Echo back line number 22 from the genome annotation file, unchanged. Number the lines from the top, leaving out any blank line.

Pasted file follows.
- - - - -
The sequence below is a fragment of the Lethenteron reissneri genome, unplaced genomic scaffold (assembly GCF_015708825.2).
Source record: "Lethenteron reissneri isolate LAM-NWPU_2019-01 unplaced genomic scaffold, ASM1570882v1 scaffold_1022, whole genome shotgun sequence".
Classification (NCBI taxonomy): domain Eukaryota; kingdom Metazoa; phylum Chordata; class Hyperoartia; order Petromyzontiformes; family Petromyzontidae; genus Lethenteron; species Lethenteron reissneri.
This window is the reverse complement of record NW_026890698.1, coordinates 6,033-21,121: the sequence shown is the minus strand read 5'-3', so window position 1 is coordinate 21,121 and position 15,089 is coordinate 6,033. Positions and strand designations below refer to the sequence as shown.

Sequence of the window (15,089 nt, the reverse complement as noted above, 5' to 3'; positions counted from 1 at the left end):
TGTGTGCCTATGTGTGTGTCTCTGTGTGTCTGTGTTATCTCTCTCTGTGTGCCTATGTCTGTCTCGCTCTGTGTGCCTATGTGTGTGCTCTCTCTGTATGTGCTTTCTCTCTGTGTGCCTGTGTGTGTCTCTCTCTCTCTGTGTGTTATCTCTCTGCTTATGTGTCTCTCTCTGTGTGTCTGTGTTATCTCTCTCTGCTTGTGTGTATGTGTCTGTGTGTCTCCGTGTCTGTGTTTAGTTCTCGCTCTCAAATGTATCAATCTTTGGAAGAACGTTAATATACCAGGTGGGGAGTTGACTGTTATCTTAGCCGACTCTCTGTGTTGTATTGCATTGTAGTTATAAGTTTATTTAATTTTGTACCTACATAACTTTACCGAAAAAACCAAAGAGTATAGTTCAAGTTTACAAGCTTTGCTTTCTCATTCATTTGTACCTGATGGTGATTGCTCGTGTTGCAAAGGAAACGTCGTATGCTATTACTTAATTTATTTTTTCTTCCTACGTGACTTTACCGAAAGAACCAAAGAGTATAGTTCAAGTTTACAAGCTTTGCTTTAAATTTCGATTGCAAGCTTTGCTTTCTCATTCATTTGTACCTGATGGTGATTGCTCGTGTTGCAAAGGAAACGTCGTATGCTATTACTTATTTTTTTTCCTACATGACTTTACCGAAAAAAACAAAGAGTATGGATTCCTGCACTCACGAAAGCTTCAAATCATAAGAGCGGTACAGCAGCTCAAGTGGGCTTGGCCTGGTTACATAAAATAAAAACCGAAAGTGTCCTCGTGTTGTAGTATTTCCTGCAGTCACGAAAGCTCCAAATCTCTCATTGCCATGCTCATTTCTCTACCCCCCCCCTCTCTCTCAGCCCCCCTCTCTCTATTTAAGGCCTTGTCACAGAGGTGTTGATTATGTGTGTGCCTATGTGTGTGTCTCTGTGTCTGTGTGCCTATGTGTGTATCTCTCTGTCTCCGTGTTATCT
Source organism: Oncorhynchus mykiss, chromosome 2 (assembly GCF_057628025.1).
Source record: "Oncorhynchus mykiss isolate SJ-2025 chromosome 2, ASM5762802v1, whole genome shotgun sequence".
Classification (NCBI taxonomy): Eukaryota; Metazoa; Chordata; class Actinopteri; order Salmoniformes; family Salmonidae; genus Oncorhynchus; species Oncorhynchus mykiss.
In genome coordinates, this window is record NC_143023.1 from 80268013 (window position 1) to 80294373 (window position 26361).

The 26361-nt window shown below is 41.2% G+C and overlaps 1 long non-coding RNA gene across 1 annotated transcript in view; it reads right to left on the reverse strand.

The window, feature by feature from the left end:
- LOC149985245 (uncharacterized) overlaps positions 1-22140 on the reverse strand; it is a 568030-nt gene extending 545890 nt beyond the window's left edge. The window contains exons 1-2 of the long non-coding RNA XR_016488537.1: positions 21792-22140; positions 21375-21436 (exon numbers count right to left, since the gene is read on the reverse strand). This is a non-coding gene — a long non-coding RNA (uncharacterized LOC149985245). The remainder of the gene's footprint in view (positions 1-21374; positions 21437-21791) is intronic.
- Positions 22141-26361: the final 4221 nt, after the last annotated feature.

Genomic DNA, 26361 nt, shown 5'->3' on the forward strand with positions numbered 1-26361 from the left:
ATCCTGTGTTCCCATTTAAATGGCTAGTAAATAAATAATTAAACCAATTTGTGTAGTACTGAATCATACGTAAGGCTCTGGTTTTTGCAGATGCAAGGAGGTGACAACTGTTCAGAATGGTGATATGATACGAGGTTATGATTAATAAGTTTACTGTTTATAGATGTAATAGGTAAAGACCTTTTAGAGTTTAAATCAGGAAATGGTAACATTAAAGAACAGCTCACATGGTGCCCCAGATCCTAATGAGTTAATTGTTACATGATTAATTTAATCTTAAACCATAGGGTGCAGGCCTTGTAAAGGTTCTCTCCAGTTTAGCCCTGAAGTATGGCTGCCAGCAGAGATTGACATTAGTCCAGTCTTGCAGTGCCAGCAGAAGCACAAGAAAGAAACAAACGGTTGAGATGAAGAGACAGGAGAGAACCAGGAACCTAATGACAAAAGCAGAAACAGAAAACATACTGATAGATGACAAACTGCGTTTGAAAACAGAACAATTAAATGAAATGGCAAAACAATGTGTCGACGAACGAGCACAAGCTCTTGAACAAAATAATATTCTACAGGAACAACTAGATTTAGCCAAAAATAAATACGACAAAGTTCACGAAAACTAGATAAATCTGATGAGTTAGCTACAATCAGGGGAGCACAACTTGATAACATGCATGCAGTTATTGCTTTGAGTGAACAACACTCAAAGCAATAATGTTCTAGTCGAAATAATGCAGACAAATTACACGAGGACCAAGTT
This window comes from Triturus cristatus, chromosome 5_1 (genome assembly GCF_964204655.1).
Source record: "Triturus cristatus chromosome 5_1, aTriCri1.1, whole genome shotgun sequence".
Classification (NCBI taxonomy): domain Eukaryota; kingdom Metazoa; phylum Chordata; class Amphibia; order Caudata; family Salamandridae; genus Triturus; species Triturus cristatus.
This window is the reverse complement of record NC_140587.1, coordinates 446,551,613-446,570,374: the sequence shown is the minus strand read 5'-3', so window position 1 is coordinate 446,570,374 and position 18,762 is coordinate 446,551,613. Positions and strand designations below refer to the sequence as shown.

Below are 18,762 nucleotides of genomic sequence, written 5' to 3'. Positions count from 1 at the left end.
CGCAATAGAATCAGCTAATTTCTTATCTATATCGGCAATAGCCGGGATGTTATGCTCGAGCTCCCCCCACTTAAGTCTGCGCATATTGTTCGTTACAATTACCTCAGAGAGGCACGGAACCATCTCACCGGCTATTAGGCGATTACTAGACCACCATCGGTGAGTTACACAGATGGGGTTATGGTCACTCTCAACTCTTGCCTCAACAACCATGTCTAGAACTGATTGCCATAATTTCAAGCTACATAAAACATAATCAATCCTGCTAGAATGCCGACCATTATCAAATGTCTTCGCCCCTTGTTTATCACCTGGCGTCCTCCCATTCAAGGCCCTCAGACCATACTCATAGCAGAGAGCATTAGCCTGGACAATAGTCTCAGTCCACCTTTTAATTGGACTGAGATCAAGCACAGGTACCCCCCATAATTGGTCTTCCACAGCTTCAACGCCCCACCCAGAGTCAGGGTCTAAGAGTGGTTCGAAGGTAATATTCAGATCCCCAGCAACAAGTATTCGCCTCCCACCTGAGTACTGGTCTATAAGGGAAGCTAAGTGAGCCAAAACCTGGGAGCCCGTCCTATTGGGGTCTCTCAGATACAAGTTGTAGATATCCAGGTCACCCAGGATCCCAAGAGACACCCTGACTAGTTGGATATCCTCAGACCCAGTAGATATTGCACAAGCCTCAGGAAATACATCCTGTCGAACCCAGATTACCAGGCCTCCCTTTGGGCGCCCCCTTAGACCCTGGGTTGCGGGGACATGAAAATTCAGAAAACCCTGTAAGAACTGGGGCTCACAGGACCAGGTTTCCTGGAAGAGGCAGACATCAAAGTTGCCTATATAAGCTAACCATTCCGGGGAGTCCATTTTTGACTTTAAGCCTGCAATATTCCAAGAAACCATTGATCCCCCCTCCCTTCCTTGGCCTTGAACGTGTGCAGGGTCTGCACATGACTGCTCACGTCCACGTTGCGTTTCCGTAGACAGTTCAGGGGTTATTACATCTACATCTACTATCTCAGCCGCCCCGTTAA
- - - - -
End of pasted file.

CGCAATAGAATCAGCTAATTTCTTATCTATATCGGCAATAGCCGGGATGTTATGCTCGAGCTCCCCCCACTTAAGTCTGCGCATATTGTTCGTTACAATTACCTCAGAGAGGCACGGAACCATCTCACCGGCTATTAGGCGATTACTAGACCACCATCGGTGAGTTACACAGATGGGGTTATGGTCACTCTCAACTCTTGCCTCAACAACCATGTCTAGAACTGATTGCCATAATTTCAAGCTACATAAAACATAATCAATCCTGCTAGAATGCCGACCATTATCAAATGTCTTCGCCCCTTGTTTATCACCTGGCGTCCTCCCATTCAAGGCCCTCAGACCATACTCATAGCAGAGAGCATTAGCCTGGACAATAGTCTCAGTCCACCTTTTAATTGGACTGAGATCAAGCACAGGTACCCCCCATAATTGGTCTTCCACAGCTTCAACGCCCCACCCAGAGTCAGGGTCTAAGAGTGGTTCGAAGGTAATATTCAGATCCCCAGCAACAAGTATTCGCCTCCCACCTGAGTACTGGTCTATAAGGGAAGCTAAGTGAGCCAAAACCTGGGAGCCCGTCCTATTGGGGTCTCTCAGATACAAGTTGTAGATATCCAGGTCACCCAGGATCCCAAGAGACACCCTGACTAGTTGGATATCCTCAGACCCAGTAGATATTGCACAAGCCTCAGGAAATACATCCTGTCGAACCCAGATTACCAGGCCTCCCTTTGGGCGCCCCCTTAGACCCTGGGTTGCGGGGACATGAAAATTCAGAAAACCCTGTAAGAACTGGGGCTCACAGGACCAGGTTTCCTGGAAGAGGCAGACATCAAAGTTGCCTATATAAGCTAACCATTCCGGGGAGTCCATTTTTGACTTTAAGCCTGCAATATTCCAAGAAACCATTGATCCCCCCTCCCTTCCTTGGCCTTGAACGTGTGCAGGGTCTGCACATGACTGCTCACGTCCACGTTGCGTTTCCGTAGACAGTTCAGGGGTTATTACATCTACATCTACTATCTCAGCCGCCCCGTTAA